The need of rotation will vary upon application and circumstance. So ideally infinite... so much as I can program the motor to have travel stops.
I thought it was for "a personal passion project", but now it sounds more like you want engineering done for a large commercial range?
Precision is a must, the most accurate, repeatable, and small increments is desirable.
What part of "rigid quantifications" didn't you get?
Terms like "the most accurate" and "small increments" are not metric quanta (unless we're talking Fuzzy Logic). In your case, degrees should be a useable nominator and I'd be surprised if you need something much more precise than what you can do by hand, but you are the one having to spec out what's needed and you have to do it in terms that means the same to you as to everyone else.
And... Never go for a precision which is far beyond your real needs, as it will at least make it more expensive and harder to do and Worst Case, it might result in no answers at all.
Repeatable action is also a must with accuracy... for what is accuracy if repeating the action is inaccurate?
What is accuracy if not quantified?
Accuracy could be eg. +/-2° with a repeatability of +/-1° and that would be engineerable, superlatives, on the other hand, doesn't really cut it until after the job's done
When you go shopping, do you eg. say "I'd like several bottles of milk of a rather lean quality please" or do you say something like "5 bottles of skimmed milk (and a single bottle of Jack Daniels to cure the milk breath) please"?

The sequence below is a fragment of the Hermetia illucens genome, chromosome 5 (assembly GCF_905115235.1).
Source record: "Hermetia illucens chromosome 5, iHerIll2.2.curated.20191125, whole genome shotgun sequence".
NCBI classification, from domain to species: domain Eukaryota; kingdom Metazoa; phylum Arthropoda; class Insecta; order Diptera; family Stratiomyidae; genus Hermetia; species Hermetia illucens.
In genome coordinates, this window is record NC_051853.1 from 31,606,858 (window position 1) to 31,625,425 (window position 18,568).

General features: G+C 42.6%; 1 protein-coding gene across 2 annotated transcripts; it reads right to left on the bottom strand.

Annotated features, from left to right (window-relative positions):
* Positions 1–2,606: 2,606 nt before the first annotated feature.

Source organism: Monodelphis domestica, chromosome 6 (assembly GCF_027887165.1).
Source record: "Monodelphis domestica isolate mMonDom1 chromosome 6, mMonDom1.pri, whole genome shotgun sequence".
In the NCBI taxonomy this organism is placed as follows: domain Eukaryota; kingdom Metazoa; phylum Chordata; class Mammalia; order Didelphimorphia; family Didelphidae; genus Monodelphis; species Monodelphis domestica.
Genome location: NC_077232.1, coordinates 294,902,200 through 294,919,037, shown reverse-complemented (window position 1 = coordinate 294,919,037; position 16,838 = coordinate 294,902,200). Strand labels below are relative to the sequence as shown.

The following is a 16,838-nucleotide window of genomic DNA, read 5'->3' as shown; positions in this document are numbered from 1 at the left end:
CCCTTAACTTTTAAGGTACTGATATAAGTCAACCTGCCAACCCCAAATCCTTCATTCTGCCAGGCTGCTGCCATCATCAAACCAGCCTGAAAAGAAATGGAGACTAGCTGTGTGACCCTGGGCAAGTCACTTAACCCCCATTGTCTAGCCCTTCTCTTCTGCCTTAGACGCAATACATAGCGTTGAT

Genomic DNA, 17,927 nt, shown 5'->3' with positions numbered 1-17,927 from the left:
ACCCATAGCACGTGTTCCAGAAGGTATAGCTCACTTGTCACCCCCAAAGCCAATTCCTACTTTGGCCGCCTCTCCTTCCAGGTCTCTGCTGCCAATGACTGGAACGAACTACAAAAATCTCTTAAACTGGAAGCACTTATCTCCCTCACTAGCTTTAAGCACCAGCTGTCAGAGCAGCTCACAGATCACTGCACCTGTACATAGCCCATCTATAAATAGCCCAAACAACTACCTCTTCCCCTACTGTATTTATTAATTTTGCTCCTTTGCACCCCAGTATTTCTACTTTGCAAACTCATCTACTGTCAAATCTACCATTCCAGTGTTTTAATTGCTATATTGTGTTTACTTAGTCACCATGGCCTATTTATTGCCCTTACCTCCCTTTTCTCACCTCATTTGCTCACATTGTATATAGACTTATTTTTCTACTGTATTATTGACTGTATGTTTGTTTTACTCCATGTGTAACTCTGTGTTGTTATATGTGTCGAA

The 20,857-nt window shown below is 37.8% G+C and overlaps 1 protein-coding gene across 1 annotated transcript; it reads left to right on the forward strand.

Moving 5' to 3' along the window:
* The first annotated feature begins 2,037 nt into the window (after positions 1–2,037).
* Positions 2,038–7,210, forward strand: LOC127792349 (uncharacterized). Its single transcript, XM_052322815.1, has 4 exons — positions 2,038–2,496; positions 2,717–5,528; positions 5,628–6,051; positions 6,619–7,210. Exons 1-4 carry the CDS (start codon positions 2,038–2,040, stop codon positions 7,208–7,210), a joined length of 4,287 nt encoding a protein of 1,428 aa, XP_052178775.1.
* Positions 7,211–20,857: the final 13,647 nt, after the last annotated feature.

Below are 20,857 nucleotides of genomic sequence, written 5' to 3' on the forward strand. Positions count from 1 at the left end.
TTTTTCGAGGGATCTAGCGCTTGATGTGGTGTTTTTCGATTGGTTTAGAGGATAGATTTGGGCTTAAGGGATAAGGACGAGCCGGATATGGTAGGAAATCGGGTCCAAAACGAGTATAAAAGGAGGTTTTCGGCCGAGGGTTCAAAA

The motor does not have to be strong. It is simply rotating the barrel of a lens (can you guess what I am building yet?).
So, does the barrel have any mass? Does the thread have friction? Does it have to do the job within a certain time frame? Or will even the weakest motor imaginable do?
I understand details are important,
so forgive me for being ambiguous.
Don't confuse confusion with ambition.
I hope this helped!
It didn't, try pushing some numbers.
Stepper motors are more precise then servo... right?
Well, it depends... If you're going many revolutions they can be, but within eg. a single revolution, their precision depends on how precise the poles are mounted. If gear reduction is used, precision suffers.
In a servo system, the motor type doesn't matter for the precision, as it is all in the position feedback system.
If you're solely talking about R/C-servos (those used for remote controlled toy cars) and you want several revolutions, the position feedback system has to be removed, so it's not really a servo anymore, but rather a tiny geared down motor with a motor controller reacting to pulse width signals following the R/C protocol.
Since you're not really keen on quantifying your needs, they're impossible to provide an answer for, but did you consider how you're gonna use it, once it's working - perhaps that would help you define your needs and put them into numbers.
Until such time that numbers start entering the specification in a reasonable amount, please don't expect anybody to have a chance of helping you out here.
Engineers aren't oracles - we just seem to be since we make the world go 'round